From the time of the first partition of Poland in 1772, until the Russian Revolution in 1917, the Czarist Russian Empire was host to the largest Jewish population in the world. The generally antisemitic Romanov dynasty early on formulated solutions to what they referred to as the ‘Jewish question’. Based on the twin themes of subjugating the Jewish populace with a series of discriminatory and restrictive measures, while also attempting to integrate the Jews into the general population, the Czarist government fluctuated between the proverbial carrot and stick throughout the 19th century.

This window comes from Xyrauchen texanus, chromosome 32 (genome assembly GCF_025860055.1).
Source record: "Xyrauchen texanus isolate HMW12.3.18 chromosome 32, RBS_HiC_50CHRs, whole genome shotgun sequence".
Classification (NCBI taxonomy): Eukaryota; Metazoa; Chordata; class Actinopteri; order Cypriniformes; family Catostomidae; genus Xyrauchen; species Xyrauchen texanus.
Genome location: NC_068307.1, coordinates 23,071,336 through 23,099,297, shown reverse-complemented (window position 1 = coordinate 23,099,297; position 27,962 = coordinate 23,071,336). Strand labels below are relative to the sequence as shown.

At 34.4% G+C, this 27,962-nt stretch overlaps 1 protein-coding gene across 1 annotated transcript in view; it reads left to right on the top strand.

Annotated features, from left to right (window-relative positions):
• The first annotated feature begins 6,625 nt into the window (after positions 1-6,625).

Russian Jews were restricted to an area known as the Pale of Settlement, and under the reign of Czar Nicholas I the Jews were included in the 25 year military draft with many young Jewish children being drafted as cantonists. During the great reforms of Czar Alexander II following Imperial Russia’s defeat in the Crimean War, a practice of selective integration was implemented in an attempt to incentivize the acculturation of Jews into Russian society. The czarist policy was generally consistent in this regard until 1881.


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